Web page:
Housing discrimination against Serbs remained a major concern. While the government abolished several discriminatory war-time housing laws, courts refused to hear cases of Serb plaintiffs trying to reoccupy their property, while courts in Eastern Slavonia issued eviction notices to displaced Serbs occupying Croat houses, who also faced “soft evictions” in the form of harassment and threats from Croat returnee owners. Few of those forced out were able to reoccupy their own property and some were moved to collective centers. New mixed-ethnicity housing commissions established by the June “Program on Return”— a government plan to restore property to the pre-war owners—were formed in most municipalities, but as of this writing, the government had not issued effective instructions on their operation and few were functioning properly. Despite widespread destruction of Serb-owned property in war-affected areas, a discriminatory reconstruction act prevented all but a handful of Serbs from receiving government reconstruction assistance.

Although new laws were passed to facilitate return, the more than 300,000 Serb refugees living outside Croatia faced ongoing hurdles to voluntary repatriation, including the requirement that Croatian citizens without documents must apply for citizenship. In May, under the threat of European Union (E.U.) sanctions, the Croatian government amended the Procedures for Return, an April law enumerating the procedures for obtaining the documents necessary to enter Croatia, with Mandatory Instructions simplifying the application process. The Croatian embassy in Bosnia also began consular days in Banja Luka in July, allowing Serb refugees in Republika Srpska to apply for travel documents for the first time.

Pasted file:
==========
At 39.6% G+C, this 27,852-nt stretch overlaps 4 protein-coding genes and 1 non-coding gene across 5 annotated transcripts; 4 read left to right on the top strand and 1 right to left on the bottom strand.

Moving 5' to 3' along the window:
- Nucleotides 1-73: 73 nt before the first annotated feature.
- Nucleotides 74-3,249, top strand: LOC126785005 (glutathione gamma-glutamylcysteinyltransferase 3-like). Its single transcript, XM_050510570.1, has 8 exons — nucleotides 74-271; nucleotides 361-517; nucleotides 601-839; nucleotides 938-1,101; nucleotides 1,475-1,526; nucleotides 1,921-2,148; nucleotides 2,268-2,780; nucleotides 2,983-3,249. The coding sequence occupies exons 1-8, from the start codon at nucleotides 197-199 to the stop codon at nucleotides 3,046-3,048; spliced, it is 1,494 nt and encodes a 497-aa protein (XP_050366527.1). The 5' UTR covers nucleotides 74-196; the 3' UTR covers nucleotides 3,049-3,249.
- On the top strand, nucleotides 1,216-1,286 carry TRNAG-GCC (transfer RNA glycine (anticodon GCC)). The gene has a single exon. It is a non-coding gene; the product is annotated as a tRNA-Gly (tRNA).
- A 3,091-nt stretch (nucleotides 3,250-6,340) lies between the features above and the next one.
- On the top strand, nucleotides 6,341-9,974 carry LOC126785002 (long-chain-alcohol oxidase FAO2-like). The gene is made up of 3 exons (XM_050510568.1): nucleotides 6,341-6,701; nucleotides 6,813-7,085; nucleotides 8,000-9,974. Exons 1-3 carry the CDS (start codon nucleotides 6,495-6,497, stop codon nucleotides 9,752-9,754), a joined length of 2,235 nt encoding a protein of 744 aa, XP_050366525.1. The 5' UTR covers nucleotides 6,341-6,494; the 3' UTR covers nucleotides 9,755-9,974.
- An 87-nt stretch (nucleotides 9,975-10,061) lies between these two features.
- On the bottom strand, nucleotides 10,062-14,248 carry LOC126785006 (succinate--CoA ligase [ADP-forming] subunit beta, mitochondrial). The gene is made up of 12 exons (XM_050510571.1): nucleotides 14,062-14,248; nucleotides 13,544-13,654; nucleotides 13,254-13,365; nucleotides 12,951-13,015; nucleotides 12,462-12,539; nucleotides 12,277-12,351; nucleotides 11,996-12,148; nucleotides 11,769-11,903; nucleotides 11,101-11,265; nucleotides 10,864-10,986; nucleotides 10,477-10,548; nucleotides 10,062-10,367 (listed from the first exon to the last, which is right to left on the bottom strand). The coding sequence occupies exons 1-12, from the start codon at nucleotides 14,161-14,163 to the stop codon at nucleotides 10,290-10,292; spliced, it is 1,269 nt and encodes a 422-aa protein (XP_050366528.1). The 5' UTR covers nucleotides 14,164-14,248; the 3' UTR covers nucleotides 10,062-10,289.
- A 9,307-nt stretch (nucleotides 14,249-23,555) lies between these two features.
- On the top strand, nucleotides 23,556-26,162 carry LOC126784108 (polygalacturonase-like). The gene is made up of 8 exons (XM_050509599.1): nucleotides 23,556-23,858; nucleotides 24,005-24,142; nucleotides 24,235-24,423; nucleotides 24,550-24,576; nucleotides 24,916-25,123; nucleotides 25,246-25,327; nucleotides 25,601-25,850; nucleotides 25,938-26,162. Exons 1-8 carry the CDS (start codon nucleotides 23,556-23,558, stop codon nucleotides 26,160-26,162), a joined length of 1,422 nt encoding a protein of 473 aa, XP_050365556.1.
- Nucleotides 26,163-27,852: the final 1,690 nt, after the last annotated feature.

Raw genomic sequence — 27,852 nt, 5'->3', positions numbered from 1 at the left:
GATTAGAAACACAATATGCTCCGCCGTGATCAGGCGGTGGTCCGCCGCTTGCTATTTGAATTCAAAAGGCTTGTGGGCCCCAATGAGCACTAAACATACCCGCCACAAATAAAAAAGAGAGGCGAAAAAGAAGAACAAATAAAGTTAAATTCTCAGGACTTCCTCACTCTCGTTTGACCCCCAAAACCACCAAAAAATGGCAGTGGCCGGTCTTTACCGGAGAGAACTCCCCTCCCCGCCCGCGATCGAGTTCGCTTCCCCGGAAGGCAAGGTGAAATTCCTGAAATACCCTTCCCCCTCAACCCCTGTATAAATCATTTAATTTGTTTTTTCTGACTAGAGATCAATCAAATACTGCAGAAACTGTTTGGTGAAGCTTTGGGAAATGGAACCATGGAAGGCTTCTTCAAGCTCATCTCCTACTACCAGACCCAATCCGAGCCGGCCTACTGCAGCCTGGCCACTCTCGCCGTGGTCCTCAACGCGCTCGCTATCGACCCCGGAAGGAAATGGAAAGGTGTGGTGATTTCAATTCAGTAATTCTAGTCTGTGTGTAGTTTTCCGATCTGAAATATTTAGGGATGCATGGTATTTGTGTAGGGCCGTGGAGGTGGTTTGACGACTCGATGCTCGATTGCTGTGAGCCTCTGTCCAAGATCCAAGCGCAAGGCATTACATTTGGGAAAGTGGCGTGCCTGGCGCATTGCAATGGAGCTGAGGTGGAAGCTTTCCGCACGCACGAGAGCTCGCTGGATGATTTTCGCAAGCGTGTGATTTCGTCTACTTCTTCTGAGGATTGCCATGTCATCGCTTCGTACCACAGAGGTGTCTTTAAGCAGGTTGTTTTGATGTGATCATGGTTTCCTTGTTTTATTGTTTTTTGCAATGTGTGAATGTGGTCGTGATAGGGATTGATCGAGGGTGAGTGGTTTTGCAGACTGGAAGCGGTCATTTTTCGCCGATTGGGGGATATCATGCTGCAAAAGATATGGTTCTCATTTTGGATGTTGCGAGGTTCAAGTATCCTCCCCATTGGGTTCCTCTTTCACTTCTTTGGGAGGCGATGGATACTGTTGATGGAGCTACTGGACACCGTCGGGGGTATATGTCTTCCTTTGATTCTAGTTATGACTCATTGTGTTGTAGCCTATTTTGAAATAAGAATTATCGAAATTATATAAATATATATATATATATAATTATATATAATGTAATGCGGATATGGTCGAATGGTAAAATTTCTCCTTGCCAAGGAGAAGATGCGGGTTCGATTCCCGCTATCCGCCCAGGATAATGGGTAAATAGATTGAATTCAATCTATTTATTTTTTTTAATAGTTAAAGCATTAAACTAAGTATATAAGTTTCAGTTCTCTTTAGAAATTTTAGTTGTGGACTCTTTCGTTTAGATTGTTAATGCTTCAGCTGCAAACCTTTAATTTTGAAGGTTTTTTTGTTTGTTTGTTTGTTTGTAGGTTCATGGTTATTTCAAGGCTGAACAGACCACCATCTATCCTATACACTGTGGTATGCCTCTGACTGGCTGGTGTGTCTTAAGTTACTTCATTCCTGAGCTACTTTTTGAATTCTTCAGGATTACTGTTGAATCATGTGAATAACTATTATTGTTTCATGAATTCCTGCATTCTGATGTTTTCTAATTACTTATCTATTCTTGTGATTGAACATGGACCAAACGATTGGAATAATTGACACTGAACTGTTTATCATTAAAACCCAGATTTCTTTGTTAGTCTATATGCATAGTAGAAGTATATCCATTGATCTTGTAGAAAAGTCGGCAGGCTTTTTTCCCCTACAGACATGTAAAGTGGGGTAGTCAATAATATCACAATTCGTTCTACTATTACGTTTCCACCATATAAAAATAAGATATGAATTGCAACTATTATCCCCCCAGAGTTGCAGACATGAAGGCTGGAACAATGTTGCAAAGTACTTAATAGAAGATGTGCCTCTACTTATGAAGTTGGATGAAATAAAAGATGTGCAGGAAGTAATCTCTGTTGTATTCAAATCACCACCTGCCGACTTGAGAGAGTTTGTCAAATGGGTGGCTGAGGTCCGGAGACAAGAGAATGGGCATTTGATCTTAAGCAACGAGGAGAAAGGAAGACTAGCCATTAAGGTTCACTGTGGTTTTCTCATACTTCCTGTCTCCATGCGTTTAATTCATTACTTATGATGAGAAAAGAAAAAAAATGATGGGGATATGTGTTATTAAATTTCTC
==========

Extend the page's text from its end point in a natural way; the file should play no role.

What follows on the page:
Despite these developments, consulates in Bosnia and Yugoslavia offered limited numbers of appointments per day which, combined with cumbersome and complex procedures requiring multiple visits to consulates, sharply limited the rate at which documents were issued. With much of the property owned by Serbs occupied or destroyed, and discriminatory procedures for reoccupying or reconstructing property, return remained an abstraction for many, even among those refugees with Croatian documents.

Croatia’s process of accounting for war crimes remained a matter of serious concern. Confusion about the law on general amnesty and politicized war crimes trials remained a source of uncertainty among Serbs inside Croatia and an impediment to return for refugees. While the government issued a list in March granting amnesty to 13,575 persons from Eastern Slavonia, it made no effort to inform the persons directly, and the information given for each name frequently lacked the biographical detail necessary conclusively to determine identity. The number of further potential cases under the amnesty law remained unclear. Irregularities in the conduct of war crimes trials led to suspicions that prosecutions were politically motivated; evidence produced and questioning pursued by the judge often bore little or no relation to the charges, and persons were sometimes subject to prosecution twice for the same crimes. An order from the president of the Supreme Court forbidding direct contact between court officials and OSCE and U.N. representatives severely restricted their ability to perform trial monitoring. Croatian authorities continued to refuse to refer war crimes evidence or cases to the ICTY for review, while Croatia’s overall cooperation with ICTY remained poor except in cases involving Croat victims.